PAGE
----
What does the axis label of the graph in the Premium SNP DNA profile mean?

The figures below the graph show the possible range of your dog’s heterozygosity. They indicate percentages from 0% to 60%. Theoretically, values up to 100% are possible. However, values above 60% are extremely unlikely and thus not shown. Should your animal have a heterozygosity value higher than 60%, you will find the exact value in the box at the top right.

My report does not show a curve in the graph, why?

In this case, the distribution of heterozygosity cannot yet be reliably calculated for the breed of your animal. We are only able to calculate the distribution of heterozygosity of the breed population once LABOKLIN has examined a sufficiently large reference population for your breed. Only then you can see the genetic variability of the entire breed population as an area shaded in orange and the mean value of the breed marked as a grey dashed line. We calculate the heterozygosity once free of charge when you order the Premium SNP DNA profile, regardless of whether a reference population is available. You are not entitled to receive an updated version of the graph once a sufficiently large reference population has been examined at LABOKLIN.

How do I interpret values when I do not see a curve in the graph?

You can compare the heterozygosity of your own dog to values of other dogs of your breed that have been genotyped with the Laboklin Premium SNP DNA profile. When comparing animals of one breed, dogs with a high degree of heterozygosity are less often affected by inbreeding than dogs with a low degree of heterozygosity according to current scientific knowledge. However, heterozygosity should not be overrated in breeding. Breeding decisions should mainly be based on a breed’s genetic diseases. It may then be beneficial to consider heterozygosity to preserve a breed’s genetic diversity.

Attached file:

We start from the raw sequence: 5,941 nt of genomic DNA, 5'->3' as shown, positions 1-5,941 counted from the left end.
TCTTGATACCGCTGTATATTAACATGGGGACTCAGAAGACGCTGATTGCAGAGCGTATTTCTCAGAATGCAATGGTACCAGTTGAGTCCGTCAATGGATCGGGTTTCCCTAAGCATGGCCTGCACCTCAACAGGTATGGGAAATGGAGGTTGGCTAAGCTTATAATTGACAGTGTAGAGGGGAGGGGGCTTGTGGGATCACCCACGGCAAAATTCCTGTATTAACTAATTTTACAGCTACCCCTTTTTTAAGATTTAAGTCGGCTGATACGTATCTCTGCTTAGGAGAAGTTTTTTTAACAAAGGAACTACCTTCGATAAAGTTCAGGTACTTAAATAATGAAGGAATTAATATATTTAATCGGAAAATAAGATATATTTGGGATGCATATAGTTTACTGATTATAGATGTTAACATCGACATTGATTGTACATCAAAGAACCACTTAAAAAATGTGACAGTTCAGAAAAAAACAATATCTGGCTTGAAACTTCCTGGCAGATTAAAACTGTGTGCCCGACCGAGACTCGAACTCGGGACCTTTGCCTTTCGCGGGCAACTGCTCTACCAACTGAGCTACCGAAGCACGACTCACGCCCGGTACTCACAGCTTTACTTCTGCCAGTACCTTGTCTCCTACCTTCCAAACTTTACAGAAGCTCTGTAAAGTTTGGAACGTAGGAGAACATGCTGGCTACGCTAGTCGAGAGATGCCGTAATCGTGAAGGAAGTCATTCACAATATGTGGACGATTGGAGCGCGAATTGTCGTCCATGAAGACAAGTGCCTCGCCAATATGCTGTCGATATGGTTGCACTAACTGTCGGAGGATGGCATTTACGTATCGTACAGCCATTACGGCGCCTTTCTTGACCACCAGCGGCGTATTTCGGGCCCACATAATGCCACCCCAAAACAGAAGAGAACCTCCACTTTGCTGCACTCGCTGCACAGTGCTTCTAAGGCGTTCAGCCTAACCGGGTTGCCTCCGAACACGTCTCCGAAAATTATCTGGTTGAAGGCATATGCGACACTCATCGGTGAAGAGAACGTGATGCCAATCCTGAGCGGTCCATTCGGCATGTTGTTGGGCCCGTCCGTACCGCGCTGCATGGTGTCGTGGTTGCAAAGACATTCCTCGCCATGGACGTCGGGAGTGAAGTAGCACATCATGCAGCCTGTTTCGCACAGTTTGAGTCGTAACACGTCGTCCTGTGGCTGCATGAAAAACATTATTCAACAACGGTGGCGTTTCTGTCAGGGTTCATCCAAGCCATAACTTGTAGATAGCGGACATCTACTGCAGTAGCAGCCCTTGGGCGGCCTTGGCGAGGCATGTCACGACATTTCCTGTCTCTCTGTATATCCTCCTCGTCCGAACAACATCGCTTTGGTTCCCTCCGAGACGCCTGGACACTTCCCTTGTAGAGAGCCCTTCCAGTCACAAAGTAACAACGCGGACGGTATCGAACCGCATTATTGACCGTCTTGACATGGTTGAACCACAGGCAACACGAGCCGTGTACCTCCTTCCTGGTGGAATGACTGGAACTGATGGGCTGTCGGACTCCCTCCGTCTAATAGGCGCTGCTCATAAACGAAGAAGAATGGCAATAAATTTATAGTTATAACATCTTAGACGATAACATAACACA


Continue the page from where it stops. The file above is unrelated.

In my findings, what does the curve in the graph mean?

Once LABOKLIN has examined a sufficiently large reference population for your breed, it is useful to display the distribution of heterozygosity in the breed population. In this case, you can see the genetic variability of the entire breed population as an area shaded in orange. The mean value of the breed is marked as a dashed grey line.

What is the meaning of high or low heterozygosity values when compared to the breed population curve?